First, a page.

A CONTINUED increase in prices of goods such as rice and edible oil over the past few days, in the wake of a sharp increase in onion prices two weeks ago, has put the poor and low-income people in a difficult situation. Prices of rice of fine varieties are reported to have gone up by Tk 1–3 a kilogram while prices of unpackaged soya bean oil and palm oil have increased by Tk 5–6 a litre in the past five days. Onion prices, which shot up to Tk 120 a kilogram from Tk 45 early September after India had banned onion export to Bangladesh, is reported to have decreased slightly but still remain high with the local variety selling for Tk 80–90 a kilogram and imported onions for Tk 80–85 a kilogram. With a surplus production of rice, more than 5.5 million tonnes estimated in excess after meeting the domestic demand when the aman harvest will have arrived in November–December, it is unacceptable that the traders seek to explain the price increase saying that there is a supply shortage. An increase in edible oil prices on grounds of price increase on the international market, as market experts say, also appear to be a ploy to maximise profits.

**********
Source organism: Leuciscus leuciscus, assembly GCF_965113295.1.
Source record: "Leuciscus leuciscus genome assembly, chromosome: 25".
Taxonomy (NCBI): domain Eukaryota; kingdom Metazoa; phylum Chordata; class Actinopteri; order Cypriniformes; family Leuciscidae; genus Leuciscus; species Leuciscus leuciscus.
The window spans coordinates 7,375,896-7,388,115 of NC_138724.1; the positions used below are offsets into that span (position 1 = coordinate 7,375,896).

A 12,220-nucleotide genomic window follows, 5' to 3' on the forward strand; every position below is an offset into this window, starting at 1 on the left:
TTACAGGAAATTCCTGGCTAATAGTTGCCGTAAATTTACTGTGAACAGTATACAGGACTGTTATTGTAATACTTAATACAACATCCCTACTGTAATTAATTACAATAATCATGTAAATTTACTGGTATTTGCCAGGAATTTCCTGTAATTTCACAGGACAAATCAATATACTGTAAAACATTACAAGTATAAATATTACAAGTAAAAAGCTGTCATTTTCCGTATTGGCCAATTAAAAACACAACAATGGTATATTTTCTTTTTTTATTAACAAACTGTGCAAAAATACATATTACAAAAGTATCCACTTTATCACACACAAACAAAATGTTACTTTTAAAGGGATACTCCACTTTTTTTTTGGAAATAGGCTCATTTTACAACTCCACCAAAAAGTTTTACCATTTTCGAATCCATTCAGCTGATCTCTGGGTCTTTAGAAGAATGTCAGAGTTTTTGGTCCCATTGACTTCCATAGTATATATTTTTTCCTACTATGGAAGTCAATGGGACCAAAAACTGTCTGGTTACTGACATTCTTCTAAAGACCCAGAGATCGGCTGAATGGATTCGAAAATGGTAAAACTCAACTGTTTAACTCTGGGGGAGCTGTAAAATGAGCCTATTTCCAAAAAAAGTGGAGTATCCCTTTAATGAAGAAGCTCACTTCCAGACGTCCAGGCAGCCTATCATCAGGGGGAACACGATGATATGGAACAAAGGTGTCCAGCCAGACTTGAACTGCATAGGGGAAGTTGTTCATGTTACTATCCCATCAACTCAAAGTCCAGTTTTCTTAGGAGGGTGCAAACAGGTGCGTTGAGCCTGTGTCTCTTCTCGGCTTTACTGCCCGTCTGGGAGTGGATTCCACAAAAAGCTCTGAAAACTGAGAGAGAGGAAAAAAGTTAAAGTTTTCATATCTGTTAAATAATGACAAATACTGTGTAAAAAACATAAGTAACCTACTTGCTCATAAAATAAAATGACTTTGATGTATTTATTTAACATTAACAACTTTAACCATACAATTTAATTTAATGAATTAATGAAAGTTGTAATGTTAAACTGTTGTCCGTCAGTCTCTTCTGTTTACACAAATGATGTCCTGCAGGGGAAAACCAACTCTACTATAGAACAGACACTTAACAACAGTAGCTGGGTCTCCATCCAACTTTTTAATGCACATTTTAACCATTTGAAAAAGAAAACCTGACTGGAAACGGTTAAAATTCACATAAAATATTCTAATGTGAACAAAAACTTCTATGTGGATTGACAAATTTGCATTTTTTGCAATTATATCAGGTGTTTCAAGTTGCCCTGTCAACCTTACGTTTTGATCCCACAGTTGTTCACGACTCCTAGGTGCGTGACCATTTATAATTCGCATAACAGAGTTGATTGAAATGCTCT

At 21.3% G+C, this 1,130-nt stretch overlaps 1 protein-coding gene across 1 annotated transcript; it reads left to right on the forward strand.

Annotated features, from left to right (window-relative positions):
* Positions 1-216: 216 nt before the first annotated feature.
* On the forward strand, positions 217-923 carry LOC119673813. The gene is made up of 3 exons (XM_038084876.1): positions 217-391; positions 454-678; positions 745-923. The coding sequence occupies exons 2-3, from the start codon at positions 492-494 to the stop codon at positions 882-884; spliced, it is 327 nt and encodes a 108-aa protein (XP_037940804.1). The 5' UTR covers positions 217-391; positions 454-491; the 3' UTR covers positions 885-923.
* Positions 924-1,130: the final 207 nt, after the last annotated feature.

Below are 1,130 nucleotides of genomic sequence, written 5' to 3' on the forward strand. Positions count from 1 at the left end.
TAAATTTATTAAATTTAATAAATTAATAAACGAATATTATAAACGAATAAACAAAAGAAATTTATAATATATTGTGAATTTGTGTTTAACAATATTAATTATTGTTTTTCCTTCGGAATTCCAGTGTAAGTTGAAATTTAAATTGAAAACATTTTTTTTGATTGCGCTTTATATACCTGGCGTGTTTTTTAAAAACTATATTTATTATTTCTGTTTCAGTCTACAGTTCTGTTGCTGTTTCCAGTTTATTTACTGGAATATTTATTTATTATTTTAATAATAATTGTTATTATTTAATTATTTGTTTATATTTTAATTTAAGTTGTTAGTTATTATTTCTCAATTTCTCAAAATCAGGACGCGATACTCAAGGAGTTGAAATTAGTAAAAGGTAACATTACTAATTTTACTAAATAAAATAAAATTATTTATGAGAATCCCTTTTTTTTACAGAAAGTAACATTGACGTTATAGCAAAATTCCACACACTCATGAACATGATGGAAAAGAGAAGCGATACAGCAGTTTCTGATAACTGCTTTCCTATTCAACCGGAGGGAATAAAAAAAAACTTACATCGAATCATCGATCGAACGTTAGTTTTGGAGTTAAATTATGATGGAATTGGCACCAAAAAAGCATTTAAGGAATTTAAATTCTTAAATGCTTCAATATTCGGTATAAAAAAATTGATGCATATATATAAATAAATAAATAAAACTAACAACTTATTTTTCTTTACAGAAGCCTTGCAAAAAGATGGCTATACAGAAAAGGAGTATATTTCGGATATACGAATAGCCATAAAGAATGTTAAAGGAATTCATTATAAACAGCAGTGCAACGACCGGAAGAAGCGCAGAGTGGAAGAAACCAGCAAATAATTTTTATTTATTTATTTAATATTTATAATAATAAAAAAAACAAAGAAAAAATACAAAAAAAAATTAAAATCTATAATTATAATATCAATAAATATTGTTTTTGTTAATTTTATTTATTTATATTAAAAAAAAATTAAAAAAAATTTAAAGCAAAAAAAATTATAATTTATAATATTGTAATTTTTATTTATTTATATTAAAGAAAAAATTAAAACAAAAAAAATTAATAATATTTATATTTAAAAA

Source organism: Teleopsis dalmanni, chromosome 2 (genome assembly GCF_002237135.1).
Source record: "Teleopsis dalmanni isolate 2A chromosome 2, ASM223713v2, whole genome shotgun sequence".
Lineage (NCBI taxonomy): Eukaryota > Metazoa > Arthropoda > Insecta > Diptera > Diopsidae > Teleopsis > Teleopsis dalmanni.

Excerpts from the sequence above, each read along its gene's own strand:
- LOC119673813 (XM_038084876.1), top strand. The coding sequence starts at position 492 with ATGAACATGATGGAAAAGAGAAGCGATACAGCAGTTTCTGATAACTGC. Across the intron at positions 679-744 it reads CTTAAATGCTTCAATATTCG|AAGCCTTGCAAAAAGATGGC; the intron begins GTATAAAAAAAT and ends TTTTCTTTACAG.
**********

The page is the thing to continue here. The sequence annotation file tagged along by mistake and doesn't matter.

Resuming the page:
Rice prices went up earlier in June even though there was a bumper production of the boro crop, which grows in March–May, and have remained high since then. Experts say that rice prices have been unusually high as a group of profit-mongers have manipulated the rice market on the excuse of flooding, which, as experts find, should not impact the rice supply as there is enough rice in government and grower’s stock. In such a situation, a further increase in rice prices is certainly a burden, especially for the poor and the low- and fixed-income people, whose purchasing capacity has already decreased substantially because of the economic slowdown caused by the COVID-19 outbreak that has pushed about 40 per cent of the population below the poverty threshold. Market experts appear to be right when they blame the government for a lack of market oversight, which is essential in controlling goods prices, especially amidst the COVID-19 emergency, so that people do not face further hardship. The government is also reported to have failed to achieve its procurement targets of rice and paddy and is reported to be mulling over rice import, which may put farmers in further jeopardy by depriving them of fair price. As for edible oil and other imported goods, the government should facilitate the import through an effective intervention.
In a time when a large number of people are financially constrained, the government must not let the market become unstable. The government must, therefore, attend to issues of market manipulation by business syndicates. What is urgent is that the government should put an effective oversight mechanism in place to make appropriate market intervention. The government will certainly import rice if it needs to, but it must first fulfil its procurement targets from domestic growers.
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